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Distraught pilot says he survived "suicide crash" without a scratch

EATON, Colo. -- It's hard to imagine anyone walking away from the Jan. 25 plane crash on Rabbit Ears Pass, but the pilot who did talked to CBS station KCNC about how he stayed alive, and he has a message about life and survival.

It wasn't Mark Darling's first plane crash. The first happened years ago and left him with broken bones and in very bad shape. The circumstance of his latest crash is very different because it was not an accident, and Darling has no injuries -- not even a scratch.

"It's just a mashed up ball of aluminum," Darling said of his plane.

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Mark Darling's plane following the crash. CBS Denver

A picture of mark Darling's plane illustrates why his survival is a miracle. But within minutes of Jennifer Brice beginning the interview with him, he went another direction.

"Can I stop?" he asked Brice. "This really isn't the story."

When the camera turned back on, Brice continued her interview.

"Did you intentionally fly the plane into the mountain?" Brice asked.

"Yes I did," Darling responded.

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CBS4's Jennifer Brice talks with Mark Darling. CBS Denver

Darling was flying over Steamboat Springs where he raised his family. He was overcome with grief thinking about his late son Travis, who died in a car crash two years ago.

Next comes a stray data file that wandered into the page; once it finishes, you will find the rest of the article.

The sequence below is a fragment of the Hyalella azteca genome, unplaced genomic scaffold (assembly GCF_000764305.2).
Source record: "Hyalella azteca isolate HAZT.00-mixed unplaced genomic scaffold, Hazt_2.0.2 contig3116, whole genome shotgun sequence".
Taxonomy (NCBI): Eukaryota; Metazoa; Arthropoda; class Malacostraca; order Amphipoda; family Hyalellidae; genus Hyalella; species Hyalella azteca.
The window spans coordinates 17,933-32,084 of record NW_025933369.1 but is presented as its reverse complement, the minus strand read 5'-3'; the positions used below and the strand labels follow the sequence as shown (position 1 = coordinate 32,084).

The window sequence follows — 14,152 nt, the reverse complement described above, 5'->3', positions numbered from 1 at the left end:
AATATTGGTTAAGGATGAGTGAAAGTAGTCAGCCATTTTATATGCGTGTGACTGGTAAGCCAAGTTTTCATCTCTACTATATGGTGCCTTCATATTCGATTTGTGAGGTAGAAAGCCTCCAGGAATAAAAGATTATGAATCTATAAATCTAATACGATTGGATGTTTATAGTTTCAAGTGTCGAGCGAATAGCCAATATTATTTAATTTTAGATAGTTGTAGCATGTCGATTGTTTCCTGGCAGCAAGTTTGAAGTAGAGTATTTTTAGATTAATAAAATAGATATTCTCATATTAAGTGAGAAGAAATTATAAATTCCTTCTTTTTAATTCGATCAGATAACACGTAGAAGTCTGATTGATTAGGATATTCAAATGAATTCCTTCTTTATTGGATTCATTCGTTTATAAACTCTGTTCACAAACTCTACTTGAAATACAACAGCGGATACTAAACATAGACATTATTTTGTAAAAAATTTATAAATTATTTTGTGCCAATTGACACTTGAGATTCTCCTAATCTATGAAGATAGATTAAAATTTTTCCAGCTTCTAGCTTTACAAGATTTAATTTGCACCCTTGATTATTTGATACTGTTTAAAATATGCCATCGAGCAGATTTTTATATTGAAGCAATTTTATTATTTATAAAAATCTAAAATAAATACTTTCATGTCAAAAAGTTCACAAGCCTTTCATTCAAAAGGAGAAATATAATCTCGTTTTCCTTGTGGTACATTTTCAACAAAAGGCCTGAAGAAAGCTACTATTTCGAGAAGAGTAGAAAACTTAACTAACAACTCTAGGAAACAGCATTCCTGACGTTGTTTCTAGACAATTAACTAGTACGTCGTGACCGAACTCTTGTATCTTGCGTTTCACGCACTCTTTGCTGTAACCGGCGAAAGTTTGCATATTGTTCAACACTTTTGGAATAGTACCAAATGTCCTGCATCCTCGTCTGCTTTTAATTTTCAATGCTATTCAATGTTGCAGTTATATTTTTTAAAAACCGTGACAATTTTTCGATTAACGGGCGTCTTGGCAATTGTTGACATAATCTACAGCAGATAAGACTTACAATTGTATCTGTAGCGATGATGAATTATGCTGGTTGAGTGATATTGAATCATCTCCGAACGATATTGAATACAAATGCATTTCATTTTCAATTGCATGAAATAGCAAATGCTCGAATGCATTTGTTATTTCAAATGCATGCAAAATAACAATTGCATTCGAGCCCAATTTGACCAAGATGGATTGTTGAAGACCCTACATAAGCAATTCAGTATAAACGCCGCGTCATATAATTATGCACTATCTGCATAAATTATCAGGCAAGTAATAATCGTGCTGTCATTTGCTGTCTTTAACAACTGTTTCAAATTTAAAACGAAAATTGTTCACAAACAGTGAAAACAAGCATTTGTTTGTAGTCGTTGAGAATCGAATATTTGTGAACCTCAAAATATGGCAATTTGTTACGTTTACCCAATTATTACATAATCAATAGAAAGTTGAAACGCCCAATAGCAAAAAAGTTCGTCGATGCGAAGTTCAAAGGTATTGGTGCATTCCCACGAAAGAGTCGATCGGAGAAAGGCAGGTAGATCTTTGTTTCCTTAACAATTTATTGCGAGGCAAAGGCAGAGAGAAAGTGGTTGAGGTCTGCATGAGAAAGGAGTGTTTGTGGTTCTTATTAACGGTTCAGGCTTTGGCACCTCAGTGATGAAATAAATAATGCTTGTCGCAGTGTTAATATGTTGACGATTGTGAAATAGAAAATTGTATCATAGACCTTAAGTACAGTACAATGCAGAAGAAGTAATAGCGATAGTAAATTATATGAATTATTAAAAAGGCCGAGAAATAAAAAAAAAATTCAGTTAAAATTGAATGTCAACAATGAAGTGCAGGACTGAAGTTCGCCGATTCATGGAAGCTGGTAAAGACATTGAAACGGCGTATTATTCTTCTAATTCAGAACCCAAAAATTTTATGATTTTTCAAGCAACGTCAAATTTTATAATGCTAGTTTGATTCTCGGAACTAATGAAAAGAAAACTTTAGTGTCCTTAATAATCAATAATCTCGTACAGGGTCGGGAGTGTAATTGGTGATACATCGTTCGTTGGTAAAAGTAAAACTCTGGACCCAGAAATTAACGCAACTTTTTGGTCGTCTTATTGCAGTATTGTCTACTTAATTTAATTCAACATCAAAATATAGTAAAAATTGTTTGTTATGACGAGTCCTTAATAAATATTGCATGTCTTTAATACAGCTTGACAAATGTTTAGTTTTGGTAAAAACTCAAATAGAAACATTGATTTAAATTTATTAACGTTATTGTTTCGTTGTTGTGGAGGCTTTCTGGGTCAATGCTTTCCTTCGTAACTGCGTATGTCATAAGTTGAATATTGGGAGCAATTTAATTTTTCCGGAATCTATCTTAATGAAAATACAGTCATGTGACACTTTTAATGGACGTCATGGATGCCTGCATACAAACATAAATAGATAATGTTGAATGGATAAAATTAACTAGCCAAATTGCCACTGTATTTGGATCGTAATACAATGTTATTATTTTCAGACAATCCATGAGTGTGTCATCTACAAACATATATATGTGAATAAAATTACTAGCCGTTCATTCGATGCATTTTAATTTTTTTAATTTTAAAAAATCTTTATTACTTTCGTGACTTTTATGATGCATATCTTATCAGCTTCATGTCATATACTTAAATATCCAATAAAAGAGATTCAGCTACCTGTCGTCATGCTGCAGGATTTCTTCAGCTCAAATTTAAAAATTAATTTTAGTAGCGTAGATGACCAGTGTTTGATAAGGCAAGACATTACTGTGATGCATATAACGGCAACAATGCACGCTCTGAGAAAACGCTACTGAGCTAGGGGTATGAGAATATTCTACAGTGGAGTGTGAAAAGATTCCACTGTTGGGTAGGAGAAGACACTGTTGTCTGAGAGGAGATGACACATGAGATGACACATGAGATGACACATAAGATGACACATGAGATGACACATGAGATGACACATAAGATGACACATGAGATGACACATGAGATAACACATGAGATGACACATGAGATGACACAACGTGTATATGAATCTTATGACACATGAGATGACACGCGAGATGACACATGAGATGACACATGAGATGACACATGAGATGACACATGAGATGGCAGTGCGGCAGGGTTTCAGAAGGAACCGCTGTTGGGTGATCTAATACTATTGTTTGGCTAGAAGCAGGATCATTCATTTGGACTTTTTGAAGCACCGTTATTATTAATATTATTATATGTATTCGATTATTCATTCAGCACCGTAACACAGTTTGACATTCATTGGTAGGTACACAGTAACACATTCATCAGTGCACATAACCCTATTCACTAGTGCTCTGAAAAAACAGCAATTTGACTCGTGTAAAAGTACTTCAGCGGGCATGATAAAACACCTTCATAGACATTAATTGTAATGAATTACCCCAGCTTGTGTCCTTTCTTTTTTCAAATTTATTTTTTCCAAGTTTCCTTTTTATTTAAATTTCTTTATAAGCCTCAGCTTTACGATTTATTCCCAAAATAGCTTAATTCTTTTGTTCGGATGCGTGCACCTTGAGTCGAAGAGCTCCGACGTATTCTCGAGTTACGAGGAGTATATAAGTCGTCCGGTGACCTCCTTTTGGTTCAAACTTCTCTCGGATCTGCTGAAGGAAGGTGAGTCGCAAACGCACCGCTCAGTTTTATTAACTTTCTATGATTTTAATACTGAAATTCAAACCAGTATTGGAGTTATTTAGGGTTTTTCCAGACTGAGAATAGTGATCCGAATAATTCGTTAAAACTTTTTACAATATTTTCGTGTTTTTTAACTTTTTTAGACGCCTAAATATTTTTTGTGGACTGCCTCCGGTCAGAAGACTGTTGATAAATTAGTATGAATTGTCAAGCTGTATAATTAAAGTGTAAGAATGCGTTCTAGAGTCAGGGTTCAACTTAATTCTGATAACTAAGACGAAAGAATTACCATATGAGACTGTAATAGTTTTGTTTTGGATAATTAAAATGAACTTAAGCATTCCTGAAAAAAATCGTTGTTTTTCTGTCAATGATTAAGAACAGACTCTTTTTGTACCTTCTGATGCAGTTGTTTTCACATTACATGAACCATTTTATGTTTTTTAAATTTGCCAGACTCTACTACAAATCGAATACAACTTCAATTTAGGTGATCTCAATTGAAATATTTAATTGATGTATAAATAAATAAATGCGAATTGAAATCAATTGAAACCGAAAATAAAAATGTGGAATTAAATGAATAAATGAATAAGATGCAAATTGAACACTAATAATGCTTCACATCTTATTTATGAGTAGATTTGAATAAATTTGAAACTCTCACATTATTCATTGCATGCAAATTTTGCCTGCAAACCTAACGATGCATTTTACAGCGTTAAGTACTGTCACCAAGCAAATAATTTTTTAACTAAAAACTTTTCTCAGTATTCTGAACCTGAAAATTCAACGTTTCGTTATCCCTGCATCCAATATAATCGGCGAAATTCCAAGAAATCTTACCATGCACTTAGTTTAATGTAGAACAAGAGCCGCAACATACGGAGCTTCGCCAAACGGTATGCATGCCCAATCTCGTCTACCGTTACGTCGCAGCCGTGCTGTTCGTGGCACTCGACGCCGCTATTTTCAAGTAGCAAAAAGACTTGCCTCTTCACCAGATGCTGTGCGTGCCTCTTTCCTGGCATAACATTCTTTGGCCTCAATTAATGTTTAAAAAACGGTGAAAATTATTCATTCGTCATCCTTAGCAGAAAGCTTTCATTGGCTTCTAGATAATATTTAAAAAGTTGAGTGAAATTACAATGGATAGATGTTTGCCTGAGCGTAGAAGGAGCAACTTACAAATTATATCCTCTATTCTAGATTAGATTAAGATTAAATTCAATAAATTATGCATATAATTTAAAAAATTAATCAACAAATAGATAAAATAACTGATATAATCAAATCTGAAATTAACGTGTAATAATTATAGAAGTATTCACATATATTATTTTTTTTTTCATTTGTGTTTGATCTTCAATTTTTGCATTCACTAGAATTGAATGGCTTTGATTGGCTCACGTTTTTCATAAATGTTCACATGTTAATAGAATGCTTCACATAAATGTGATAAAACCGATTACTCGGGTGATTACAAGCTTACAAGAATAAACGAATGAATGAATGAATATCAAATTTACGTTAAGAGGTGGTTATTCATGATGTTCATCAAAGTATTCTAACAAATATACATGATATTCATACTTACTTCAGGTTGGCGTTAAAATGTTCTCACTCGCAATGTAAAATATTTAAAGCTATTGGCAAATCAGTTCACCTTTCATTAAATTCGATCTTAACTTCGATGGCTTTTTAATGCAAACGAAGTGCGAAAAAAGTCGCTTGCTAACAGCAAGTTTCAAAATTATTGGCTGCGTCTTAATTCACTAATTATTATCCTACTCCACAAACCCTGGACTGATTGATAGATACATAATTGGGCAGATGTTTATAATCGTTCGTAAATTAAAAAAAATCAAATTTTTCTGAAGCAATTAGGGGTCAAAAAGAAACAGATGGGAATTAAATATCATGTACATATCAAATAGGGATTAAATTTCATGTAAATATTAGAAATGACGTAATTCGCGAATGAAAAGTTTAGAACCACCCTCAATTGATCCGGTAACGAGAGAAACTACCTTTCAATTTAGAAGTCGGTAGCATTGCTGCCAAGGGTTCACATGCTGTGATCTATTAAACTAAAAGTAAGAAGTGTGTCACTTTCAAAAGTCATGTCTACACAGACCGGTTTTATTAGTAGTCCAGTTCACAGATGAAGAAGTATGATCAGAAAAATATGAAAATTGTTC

Darling wanted to die.

"I make a bad decision at this point. I turn the airplane east toward the mountains," he said. "I say my last goodbyes... I closed my eyes and I wait for the impact."

"I can hear the plane just getting demolished," he said. "(It) started busting through the trees ... I do not have a bruise from the seatbelt, not a scratch on me."

Darling survived the crash but was on the mountain in the cold with no survival gear. Because he didn't file a flight plan, nobody in the aviation world would have known he crashed or where the plane went down.

He has been flying his entire life, but Darling chose not to file that flight plan because he does not have a pilot's license anymore -- he lost it years ago.

He says it was his son's voice that encouraged him and guided him to his phone.

"He's like, 'Dad, you are not going out like this. You're going to get yourself up and you're going to build a fire and you're going to get yourself out of here,'" Darling said.

Darling fought the extreme cold. He now wanted to survive. He searched for his cell phone to no avail. That's when he says his son spoke to him again.

"He says, ;dad.. just walk to the other side of the plane. He says just reach down in the snow. And I grab my phone' At this point, I'm like 'oh my God."

Darling called his sister, then 9-1-1.

Seven hours after crashing, he was rescued -- and is choosing to tell his story to help other grieving people have hope.

"I've never felt more alive in my life," he said. "I don't know what direction it's going to lead me in but, heck yeah, I'm along for the ride now."

Darling says he has not yet spoken to the NTSB who is investigating the crash. He is concerned about the ramifications of intentionally flying a plane into a mountain and not having a pilot's license, but said he will deal with whatever comes his way.